This being is bound to samsara, kamma is his means for going beyond.
SN I, 38.

Ar scáth a chéile a mhaireas na daoine.
People live in one another’s shelter.

"We eat cold eels and think distant thoughts." -- Jack Johnson
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Re: Siddhartha (novel) & Herman Hesse

Postby Hanzze » Wed Jan 19, 2011 12:09 am

_/\_
Last edited by Hanzze on Tue Feb 01, 2011 2:33 pm, edited 1 time in total.
Just that! *smile*
...We Buddhists must find the courage to leave our temples and enter the temples of human experience, temples that are filled with suffering. If we listen to Buddha, Christ, or Gandhi, we can do nothing else. The refugee camps, the prisons, the ghettos, and the battlefields will become our temples. We have so much work to do. ... Peace is Possible! Step by Step. - Samtach Preah Maha Ghosananda "Step by Step" http://www.ghosananda.org/bio_book.html

BUT! it is important to become a real Buddhist first. Like Punna did: Punna Sutta Nate sante baram sokham _()_
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Re: Siddhartha (novel) & Herman Hesse

Postby tiltbillings » Wed Jan 19, 2011 12:12 am

Hanzze wrote:So what do you think? Are you suffering more as I? Or I am wiser as you?
Damdifino, since I can not see you, hear you, but I do see others whose suffering is far greater than mine. It is a basic human trait.
This being is bound to samsara, kamma is his means for going beyond.
SN I, 38.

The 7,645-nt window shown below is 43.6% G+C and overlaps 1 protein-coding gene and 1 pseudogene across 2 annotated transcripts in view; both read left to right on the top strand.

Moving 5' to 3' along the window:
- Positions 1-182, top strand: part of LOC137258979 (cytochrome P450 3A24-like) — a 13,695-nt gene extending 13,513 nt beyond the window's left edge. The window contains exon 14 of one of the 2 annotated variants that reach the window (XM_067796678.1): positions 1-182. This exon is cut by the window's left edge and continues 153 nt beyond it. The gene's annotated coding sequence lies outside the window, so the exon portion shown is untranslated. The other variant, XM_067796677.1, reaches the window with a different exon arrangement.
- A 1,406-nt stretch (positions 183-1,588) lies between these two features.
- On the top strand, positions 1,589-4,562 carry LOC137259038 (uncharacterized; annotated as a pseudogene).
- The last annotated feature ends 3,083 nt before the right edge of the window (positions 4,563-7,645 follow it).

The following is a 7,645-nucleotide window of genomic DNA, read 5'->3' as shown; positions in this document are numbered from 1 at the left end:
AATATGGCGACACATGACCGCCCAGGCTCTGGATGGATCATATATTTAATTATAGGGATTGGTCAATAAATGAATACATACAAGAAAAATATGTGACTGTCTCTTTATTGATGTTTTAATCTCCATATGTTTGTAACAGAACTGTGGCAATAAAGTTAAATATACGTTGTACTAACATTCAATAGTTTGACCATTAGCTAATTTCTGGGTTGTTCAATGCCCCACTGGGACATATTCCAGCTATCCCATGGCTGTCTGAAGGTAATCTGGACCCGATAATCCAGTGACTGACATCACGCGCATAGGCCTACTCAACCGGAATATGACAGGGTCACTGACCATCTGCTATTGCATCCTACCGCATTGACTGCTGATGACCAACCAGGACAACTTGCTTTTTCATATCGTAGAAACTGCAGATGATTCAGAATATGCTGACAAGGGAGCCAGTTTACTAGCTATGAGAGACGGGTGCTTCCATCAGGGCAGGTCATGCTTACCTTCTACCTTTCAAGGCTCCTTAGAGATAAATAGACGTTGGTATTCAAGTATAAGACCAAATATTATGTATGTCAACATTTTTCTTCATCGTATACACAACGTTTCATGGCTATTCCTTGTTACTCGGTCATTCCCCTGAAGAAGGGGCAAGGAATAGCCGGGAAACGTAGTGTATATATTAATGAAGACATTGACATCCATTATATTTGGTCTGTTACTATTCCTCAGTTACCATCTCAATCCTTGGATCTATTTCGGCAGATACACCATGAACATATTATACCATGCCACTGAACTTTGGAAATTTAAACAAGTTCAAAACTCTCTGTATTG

Ar scáth a chéile a mhaireas na daoine.
People live in one another’s shelter.

"We eat cold eels and think distant thoughts." -- Jack Johnson
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Re: Siddhartha (novel) & Herman Hesse

Postby Hanzze » Wed Jan 19, 2011 12:18 am

_/\_
Last edited by Hanzze on Tue Feb 01, 2011 2:33 pm, edited 1 time in total.
Just that! *smile*
...We Buddhists must find the courage to leave our temples and enter the temples of human experience, temples that are filled with suffering. If we listen to Buddha, Christ, or Gandhi, we can do nothing else. The refugee camps, the prisons, the ghettos, and the battlefields will become our temples. We have so much work to do. ... Peace is Possible! Step by Step. - Samtach Preah Maha Ghosananda "Step by Step" http://www.ghosananda.org/bio_book.html

BUT! it is important to become a real Buddhist first. Like Punna did: Punna Sutta Nate sante baram sokham _()_
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Re: Siddhartha (novel) & Herman Hesse

Postby tiltbillings » Wed Jan 19, 2011 1:04 am

Hanzze wrote:What makes you believe that somebody else is suffering more than you?
What makes you think they are not? Are you so bereft of empathy, compassion that you would ask such a question?
This being is bound to samsara, kamma is his means for going beyond.
SN I, 38.

Ar scáth a chéile a mhaireas na daoine.
People live in one another’s shelter.

"We eat cold eels and think distant thoughts." -- Jack Johnson
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Re: Siddhartha (novel) & Herman Hesse

Postby alan » Wed Jan 19, 2011 2:03 am

Hi meindzai. I also read Alan Watts as a teen and oh boy did I think he had it all figured out. He was my hero for a year or two. Embarrassing to admit it now...but it did inspire me on towards more serious study later. There must be some value in that.

Sorry, no Hesse quotes. Back to you, Hanzze.